Iraq Won’t Permit US Patrols in Baghdad

Since Pullback, Iraqi Troops Prefer to Keep US Troops on Base

When US troops left Iraq’s cities, they didn’t go far. They set up shop in bases all along the outskirts as part of an attempt to “encircle” the cities and return at a moment’s notice whenever the Iraqi military called. The only thing is, they’re not calling.

In fact, in the first two weeks since the US pullback, the Iraqi military hasn’t asked for help even once. For a 131,000-strong US force that is used to going where it wants and doing what it wants, the loss of control is disconcerting to say the least.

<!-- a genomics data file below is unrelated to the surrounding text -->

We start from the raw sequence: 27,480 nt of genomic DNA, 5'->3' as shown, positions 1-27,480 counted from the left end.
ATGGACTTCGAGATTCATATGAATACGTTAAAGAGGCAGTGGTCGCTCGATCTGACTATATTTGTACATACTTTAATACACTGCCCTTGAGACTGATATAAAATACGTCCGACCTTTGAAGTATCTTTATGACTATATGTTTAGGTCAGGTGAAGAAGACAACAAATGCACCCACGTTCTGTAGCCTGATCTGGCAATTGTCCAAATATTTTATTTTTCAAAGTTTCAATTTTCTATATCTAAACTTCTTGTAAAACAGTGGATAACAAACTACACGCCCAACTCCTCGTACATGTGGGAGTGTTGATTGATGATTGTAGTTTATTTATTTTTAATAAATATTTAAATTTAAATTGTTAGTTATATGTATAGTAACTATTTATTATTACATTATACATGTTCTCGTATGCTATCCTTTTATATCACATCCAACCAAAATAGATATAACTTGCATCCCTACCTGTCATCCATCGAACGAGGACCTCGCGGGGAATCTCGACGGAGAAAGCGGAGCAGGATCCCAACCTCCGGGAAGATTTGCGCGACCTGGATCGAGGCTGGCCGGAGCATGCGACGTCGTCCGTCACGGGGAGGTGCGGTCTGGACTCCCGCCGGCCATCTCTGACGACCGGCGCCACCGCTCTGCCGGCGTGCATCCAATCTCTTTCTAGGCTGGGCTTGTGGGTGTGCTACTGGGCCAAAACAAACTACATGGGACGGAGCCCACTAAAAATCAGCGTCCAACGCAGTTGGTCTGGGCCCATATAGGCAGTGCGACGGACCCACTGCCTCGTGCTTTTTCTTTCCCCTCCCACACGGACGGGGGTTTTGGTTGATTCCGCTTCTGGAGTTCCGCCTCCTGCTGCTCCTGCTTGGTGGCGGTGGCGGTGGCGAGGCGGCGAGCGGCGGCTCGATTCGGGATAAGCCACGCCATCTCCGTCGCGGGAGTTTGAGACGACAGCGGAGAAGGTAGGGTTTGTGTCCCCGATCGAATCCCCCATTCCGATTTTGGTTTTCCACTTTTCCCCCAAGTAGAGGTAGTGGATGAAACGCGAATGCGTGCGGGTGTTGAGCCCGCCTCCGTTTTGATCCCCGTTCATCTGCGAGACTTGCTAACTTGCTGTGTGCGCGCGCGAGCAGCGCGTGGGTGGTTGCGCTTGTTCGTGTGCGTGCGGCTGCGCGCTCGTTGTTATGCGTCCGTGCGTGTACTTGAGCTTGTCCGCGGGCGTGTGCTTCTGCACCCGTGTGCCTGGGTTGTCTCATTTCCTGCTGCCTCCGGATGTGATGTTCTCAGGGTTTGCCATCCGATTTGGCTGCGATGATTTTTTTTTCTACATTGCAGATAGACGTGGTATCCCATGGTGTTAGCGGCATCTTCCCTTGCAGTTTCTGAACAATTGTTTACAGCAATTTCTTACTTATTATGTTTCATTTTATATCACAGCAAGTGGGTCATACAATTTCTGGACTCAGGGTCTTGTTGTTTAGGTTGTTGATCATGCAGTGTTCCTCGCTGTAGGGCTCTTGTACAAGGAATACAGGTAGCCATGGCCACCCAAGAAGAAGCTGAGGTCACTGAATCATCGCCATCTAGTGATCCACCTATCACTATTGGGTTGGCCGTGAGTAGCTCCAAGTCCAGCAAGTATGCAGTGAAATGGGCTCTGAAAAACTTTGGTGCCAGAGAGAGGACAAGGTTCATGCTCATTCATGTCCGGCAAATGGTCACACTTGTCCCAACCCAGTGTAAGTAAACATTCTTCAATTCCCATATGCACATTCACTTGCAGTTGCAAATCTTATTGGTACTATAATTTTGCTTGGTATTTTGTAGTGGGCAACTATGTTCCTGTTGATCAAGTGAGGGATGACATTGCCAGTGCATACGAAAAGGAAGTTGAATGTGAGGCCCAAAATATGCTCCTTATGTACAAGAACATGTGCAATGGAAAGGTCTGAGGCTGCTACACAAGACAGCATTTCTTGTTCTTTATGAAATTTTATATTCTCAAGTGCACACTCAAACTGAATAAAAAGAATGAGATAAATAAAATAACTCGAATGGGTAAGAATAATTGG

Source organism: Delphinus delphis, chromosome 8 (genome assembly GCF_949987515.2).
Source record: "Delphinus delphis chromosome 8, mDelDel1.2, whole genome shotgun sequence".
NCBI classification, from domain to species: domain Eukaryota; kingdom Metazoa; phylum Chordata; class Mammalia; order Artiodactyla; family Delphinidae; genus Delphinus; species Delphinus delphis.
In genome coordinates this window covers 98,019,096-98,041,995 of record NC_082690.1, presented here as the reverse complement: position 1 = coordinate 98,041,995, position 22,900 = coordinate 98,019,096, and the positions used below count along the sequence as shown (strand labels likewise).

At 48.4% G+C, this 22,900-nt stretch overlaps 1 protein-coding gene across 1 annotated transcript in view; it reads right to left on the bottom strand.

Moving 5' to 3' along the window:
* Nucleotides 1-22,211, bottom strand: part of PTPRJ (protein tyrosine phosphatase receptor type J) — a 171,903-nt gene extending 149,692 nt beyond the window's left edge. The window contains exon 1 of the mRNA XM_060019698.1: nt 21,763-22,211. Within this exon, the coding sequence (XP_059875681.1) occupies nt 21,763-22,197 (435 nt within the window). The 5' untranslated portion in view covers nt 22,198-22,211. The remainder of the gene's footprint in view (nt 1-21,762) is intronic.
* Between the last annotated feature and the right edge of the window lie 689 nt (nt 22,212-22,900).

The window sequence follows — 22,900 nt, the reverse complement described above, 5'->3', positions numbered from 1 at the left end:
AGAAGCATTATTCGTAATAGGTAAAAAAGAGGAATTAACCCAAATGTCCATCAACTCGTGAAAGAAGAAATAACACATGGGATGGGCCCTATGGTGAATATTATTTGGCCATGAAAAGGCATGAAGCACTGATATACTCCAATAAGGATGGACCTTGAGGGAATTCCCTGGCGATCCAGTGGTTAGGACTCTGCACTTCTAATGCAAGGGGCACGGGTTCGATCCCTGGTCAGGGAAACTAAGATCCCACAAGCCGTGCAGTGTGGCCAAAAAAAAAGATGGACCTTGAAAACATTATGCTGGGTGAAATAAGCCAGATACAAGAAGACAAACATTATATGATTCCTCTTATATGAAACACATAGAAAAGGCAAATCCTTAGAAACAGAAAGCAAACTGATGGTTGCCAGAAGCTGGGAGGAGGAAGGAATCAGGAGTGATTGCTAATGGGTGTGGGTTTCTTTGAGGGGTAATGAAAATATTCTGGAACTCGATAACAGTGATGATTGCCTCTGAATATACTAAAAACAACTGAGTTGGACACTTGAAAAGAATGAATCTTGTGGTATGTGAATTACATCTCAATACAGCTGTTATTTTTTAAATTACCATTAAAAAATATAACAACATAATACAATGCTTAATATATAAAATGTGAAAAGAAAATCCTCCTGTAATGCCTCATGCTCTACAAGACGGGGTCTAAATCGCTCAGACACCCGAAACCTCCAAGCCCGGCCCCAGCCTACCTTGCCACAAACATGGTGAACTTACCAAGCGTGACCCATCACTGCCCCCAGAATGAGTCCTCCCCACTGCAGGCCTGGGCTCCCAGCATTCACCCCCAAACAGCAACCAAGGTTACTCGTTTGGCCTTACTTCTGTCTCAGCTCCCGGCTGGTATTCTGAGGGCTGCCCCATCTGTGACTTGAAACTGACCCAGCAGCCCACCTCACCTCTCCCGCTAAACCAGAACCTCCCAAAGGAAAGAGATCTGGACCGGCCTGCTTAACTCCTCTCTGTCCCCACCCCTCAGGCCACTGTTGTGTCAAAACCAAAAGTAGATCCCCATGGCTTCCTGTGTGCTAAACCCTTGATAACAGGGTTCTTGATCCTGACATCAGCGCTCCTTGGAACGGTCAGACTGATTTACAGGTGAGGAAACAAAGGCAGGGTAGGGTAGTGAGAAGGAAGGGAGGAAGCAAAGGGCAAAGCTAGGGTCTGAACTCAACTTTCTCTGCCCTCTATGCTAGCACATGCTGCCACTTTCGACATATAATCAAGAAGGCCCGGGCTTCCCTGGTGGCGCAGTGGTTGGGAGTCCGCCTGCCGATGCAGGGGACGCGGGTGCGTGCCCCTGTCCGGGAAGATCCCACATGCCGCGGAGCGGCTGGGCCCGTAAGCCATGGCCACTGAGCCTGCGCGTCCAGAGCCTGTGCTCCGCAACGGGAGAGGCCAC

But for the Iraqis, its an essential chance to demonstrate their own capabilities. Not only have they not sought to enlist US help, they have actually declined to grant permits to US forces to patrol inside Baghdad. In Mosul, a US patrol was so unwelcome on its arrival at a local police station that the police are actually saying the visit constituted a violation of the security pact.

Author: Jason Ditz

Jason Ditz is Senior Editor for He has 20 years of experience in foreign policy research and his work has appeared in The American Conservative, Responsible Statecraft, Forbes, Toronto Star, Minneapolis Star-Tribune, Providence Journal, Washington Times, and the Detroit Free Press.